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Women in politics

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If women comprise half of the population, an equitable situation in politics would be one where half of elective positions are occupied by women. But the actual figures in the Philippines show we’re a long way off from that equity.

Posted: September 5th, 2013 in Columnists,Columns,Featured Columns,Inquirer Opinion | Read More »

Gender and the media landscape

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When you read a newspaper, turn on the radio or switch on the TV set (or log on to the Internet or check your cell phone), does it ever occur to you to check for gender balance in the contents, the depiction of the characters, or the composition of the reporting staff and management?

Posted: March 25th, 2013 in Columnists,Columns,Inquirer Opinion | Read More »

Should we mark IWD on March 8?

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March 8 has been celebrated as International Women’s Day since 1975, when the United Nations designated it as such in order to honor “women’s advancement” and to ensure that the “equality” that they had worked so hard for and achieved would be maintained in all aspects of life. Advancing equal rights meant that young girls could avoid child marriages and enjoy equal access to education, women could plan their families, and pregnant women would not be in danger of losing their jobs.

Posted: March 11th, 2013 in Columnists,Columns,Inquirer Opinion | Read More »

Bread and roses

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It’s the 100th anniversary of International Women’s Day (IWD), an official holiday in many countries. There’s an interesting twist here: In China, Nepal and Madagascar, March 8 is a holiday only for women!

Posted: March 7th, 2013 in Columnists,Columns,Inquirer Opinion | Read More »

No touch

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I was in a hotel elevator with another man, probably involved in maintenance. The elevator door opened and a bellboy stepped in, giving a side glance to the maintenance person. The elevator moved a few floors up, and when it opened, the bellboy, used a rolled newspaper that he had been holding to tap the other guy’s crotch—a bit like a monarch knighting someone except on the wrong part of the body—then stepped out.

Posted: March 5th, 2013 in Columnists,Columns,Editor's Pick,Inquirer Opinion | Read More »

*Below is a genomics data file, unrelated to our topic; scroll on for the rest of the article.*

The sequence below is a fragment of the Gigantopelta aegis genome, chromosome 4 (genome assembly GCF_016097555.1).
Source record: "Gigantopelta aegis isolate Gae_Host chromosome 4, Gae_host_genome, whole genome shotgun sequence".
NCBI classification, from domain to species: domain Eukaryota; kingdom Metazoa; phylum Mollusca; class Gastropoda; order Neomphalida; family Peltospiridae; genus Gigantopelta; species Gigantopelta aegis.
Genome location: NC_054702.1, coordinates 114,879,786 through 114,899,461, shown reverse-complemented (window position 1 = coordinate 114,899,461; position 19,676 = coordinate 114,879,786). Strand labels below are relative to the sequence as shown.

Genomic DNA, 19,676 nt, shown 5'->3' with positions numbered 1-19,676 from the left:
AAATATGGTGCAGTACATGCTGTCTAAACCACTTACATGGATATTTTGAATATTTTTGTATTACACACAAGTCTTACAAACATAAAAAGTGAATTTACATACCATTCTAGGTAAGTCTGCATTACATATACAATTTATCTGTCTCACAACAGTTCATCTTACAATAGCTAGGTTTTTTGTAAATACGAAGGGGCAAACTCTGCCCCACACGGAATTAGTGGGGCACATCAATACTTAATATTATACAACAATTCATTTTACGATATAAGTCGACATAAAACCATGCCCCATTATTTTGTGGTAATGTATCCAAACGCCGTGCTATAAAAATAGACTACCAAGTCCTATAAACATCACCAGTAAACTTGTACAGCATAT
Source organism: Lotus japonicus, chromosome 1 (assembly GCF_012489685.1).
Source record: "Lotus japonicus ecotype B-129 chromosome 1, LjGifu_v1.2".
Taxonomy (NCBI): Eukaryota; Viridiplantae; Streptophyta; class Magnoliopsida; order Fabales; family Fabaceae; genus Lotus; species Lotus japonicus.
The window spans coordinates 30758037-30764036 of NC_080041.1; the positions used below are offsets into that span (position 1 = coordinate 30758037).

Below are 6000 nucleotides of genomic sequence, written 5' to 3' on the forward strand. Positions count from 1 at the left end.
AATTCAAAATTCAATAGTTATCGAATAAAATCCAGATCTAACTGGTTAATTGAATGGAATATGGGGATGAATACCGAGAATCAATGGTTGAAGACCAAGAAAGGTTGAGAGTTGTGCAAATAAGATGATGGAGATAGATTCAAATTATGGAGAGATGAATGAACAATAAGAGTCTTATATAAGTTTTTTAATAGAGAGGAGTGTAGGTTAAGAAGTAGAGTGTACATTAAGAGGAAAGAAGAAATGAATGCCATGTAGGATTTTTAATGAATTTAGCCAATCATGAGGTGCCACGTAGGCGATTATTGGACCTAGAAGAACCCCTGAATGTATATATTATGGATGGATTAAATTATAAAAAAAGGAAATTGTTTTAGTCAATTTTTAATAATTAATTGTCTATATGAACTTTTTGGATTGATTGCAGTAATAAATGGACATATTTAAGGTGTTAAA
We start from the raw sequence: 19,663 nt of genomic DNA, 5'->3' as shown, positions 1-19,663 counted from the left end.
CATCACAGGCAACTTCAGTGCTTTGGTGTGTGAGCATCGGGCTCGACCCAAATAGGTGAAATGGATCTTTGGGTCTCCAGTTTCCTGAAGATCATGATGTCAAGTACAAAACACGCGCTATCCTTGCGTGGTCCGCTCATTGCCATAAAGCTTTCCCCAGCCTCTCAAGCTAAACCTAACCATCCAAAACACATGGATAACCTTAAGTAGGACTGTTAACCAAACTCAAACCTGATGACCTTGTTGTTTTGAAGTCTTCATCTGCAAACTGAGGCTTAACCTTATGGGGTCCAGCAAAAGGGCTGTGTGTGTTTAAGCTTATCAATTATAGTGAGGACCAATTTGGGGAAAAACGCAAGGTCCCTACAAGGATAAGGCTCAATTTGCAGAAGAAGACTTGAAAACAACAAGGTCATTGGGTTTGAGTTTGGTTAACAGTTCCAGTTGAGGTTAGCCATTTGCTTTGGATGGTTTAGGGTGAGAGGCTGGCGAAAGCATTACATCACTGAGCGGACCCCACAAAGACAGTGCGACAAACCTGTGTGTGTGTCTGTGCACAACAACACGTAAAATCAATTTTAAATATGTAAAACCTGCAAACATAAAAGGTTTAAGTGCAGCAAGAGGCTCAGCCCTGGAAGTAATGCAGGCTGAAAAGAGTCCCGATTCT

The gay thing

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“I think everyone knows it. I want to be a girl.”

Posted: January 31st, 2013 in Columnists,Columns,Inquirer Opinion | Read More »

The villain

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It brought to mind again something I saw in Bangladesh in the mid-1990s. We were in a village that was struggling to crawl up to the 20th century, never mind the 21st. The village prided itself with an elementary school that drew kids from neighboring villages. Most of the living quarters there were just small huts made of thatch and mud and stone, except for the principal’s which stood on hollow blocks. Useful, one of our guides said with a laugh, for when he beat up his wife. Apparently, wife-beating was fairly common there. The hollow blocks helped mute the sounds of violence and keening, which allowed the principal to keep up his high standing in the neighborhood.

Posted: January 1st, 2013 in Columnists,Columns,Editor's Pick,Featured Columns,Featured Headline,Inquirer Opinion | Read More »

CJ Sereno breaks new ground

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Being first, earning recognition for her accomplishments, and setting records are things Maria Lourdes “Meilou” Sereno must be so used to by now. And nothing could be bigger than her being named the Philippines’ first woman Chief Justice, and, according to the Supreme Court website, the second youngest to be so named to the post, and the second longest serving “Chief” when she steps down in 2030, after an 18-year term.

Posted: August 25th, 2012 in Columnists,Columns,Featured Columns,Featured Headline,Inquirer Opinion | Read More »

‘Daughters of the Earth’

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I spent a part of my childhood in a convent in one of the coldest regions of the Philippines. I attended the Mass at dawn, prayed before lunch, and attended vespers in the afternoon. During those times when I wasn’t praying in the chapel, I was picking wild sunflowers, reaching for oranges that grew only in that area, and munching on pieces of passion fruit always accessible to a 2-year-old.

Posted: July 17th, 2012 in Columnists,Columns,Inquirer Opinion | Read More »

Sexy social sciences

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Two weeks from now the College of Social Sciences and Philosophy at UP will be holding another extramural workshop, an event that has been drawing a growing number of participants looking for continuing education. Last summer the focus was on myths in the social sciences (e.g., the Kalantiaw Code). This October it will be on [...]

Posted: October 13th, 2011 in Columnists,Columns,Inquirer Opinion | Read More »

Kids and gender

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SOME TIME last month I was in the car with my 5-year-old son, with his Tito Mark (a friend, not a relative) at the wheel.  Suddenly out of the blue, my son proclaimed in a tone of papal infallibility:  “Tito Mark is bading.”  (For now, I’m going to translate “bading” as gay but the term [...]

Posted: March 8th, 2011 in Columns,Inquirer Opinion | Read More »

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